George Lucas: The Creative Impulse

Charles Champlin
Virgin. London. 1992.
207 pages. £19.99.

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Any attempt to argue the artistic importance of George Lucas was bound to fall on a lot of critically deaf ears, so Charles Champlin was probably wise to produce instead a high quality coffee table book for the converted. 

George Lucas: The Creative Impulse uses impressive pictures and a liberal sprinkling of text to mark the 20th anniversary of the formation of Lucasfilm. It follows Lucas from his days as an innovative film student and protege of Francis Ford Coppola, through the huge success of American Graffiti and Star Wars, to his directorial retirement to become one of America's most powerful film producers. 

Dale Pollock's excellent 1983 biography Skywalking contained a lot of material that isn't mentioned here. For example, Champlin doesn't deal with Lucas' hatred of writing and fear of directing, or the production problems which blighted Star Wars (including the rows with the British camera crew which resulted in Lucas carrying his own lights around). But where Champlin's book scores is in its use of sumptuously reproduced colour and black and white stills to remind us just how many enduring icons Lucas' relatively few films have given to the culture. From John Milner's yellow deuce coup in American Graffiti to Han Solo's Millenium Falcon, he has created some of the most memorable hardware in movie history, and filmed it lovingly.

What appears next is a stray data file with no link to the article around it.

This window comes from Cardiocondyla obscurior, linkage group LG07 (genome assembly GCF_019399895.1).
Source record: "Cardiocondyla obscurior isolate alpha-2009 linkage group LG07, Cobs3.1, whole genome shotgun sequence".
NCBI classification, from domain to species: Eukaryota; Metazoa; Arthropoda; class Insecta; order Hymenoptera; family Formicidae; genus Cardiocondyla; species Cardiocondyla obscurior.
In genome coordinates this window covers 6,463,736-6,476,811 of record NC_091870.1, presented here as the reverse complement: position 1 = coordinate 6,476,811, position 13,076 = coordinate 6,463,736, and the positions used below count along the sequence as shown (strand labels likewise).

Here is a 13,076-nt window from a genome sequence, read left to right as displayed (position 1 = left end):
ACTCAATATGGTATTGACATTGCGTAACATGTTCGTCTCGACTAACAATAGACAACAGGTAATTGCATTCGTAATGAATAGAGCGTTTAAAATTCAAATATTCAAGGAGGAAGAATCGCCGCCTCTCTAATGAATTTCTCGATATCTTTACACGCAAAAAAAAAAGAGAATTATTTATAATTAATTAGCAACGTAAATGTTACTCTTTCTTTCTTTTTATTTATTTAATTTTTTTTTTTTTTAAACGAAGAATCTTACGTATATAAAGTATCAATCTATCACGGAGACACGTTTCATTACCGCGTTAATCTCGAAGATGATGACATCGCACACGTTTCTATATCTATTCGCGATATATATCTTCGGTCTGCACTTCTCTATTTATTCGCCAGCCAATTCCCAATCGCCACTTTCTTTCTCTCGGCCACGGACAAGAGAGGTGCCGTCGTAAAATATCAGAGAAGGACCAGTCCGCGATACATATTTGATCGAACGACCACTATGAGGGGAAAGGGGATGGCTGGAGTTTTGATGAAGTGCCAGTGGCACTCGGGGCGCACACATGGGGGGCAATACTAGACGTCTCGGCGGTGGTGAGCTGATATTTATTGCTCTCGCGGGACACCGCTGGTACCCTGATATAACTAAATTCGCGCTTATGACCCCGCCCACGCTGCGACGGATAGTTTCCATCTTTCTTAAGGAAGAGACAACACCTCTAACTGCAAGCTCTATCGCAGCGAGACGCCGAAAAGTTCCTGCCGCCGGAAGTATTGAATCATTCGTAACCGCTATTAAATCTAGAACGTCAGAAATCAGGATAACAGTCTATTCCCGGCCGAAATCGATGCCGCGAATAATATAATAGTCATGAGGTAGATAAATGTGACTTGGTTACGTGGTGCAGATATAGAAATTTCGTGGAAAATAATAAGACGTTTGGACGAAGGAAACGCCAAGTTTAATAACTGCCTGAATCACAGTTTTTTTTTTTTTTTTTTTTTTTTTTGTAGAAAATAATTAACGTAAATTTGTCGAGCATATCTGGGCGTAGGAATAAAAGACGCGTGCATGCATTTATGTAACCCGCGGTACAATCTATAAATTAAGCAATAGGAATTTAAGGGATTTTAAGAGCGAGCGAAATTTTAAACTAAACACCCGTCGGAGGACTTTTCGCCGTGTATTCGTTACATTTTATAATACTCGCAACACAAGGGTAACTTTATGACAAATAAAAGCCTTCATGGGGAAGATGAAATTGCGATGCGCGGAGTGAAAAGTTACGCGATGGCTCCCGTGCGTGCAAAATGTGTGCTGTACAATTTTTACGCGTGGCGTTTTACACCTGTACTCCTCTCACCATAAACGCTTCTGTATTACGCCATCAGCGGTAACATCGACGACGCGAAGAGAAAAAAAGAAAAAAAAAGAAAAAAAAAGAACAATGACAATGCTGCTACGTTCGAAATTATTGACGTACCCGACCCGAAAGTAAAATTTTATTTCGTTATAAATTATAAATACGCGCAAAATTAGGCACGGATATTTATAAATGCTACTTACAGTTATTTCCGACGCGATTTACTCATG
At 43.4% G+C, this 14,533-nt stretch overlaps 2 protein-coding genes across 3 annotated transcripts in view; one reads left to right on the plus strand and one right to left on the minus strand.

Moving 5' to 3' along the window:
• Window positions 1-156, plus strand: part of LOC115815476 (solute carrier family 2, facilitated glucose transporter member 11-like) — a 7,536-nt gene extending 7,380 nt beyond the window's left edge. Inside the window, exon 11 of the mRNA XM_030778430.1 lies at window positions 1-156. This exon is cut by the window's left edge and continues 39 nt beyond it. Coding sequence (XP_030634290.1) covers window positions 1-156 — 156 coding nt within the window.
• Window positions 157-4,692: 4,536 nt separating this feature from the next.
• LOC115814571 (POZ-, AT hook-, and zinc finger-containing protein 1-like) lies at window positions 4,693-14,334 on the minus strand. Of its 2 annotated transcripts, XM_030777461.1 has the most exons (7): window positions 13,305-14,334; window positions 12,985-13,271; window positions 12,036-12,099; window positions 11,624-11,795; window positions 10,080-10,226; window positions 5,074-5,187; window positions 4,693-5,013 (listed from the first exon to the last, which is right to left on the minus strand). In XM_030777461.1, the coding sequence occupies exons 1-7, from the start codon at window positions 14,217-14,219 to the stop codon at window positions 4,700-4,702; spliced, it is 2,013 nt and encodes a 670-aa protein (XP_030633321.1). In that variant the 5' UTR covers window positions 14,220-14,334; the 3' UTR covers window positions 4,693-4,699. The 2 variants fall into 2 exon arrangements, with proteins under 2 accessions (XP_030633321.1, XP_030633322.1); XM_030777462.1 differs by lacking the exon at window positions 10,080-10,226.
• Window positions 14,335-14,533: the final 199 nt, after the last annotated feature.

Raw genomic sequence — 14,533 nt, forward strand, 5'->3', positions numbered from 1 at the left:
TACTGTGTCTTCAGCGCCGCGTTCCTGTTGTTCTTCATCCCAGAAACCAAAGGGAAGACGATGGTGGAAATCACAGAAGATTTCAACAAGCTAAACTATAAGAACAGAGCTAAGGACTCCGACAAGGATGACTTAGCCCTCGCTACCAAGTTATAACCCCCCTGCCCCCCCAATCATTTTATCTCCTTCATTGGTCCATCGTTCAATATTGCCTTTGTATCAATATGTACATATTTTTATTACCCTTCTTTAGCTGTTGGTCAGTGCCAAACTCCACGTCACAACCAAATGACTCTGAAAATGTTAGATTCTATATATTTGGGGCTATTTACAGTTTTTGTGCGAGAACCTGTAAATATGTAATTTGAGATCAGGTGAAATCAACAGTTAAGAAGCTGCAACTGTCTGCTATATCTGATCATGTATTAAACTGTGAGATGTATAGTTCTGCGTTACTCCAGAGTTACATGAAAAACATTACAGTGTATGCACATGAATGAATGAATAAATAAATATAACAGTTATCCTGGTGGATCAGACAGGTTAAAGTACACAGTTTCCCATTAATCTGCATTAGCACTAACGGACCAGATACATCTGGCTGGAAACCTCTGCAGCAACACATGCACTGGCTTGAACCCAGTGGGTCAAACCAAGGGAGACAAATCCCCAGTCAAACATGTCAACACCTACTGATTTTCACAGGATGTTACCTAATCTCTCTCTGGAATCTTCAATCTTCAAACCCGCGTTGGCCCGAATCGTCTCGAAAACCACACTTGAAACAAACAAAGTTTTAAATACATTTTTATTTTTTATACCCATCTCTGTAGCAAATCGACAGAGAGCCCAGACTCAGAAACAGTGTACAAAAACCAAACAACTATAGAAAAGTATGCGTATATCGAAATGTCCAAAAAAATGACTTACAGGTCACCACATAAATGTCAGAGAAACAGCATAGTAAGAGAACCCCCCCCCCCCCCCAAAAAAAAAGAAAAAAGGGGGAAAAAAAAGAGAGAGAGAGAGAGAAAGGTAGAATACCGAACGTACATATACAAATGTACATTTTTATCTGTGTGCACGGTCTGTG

Apart from acknowledging Howard The Duck as a fully- fledged disaster, this book celebrates all of Lucas' output adoringly. It never quite asks whether the filmmaker has fulfilled his early potential, but it does remind us, usefully, that Lucas has been important in backing some off-beat and experimental films, and in allowing work by Kurosawa (and even Coppola) to reach the public. 

Many will still wonder whether Lucas will ever produce anything as impressive as the Star Wars and Indiana Jones films again, or whether his desire to make more unusual, independent movies will ever come to anything. But the book does show how Lucas is still ploughing millions into creating the kind of well-resourced, out-of-Hollywood production facility he and Coppola once dreamed of creating. Hopefully, the best could be yet to come. 

Darren Slade
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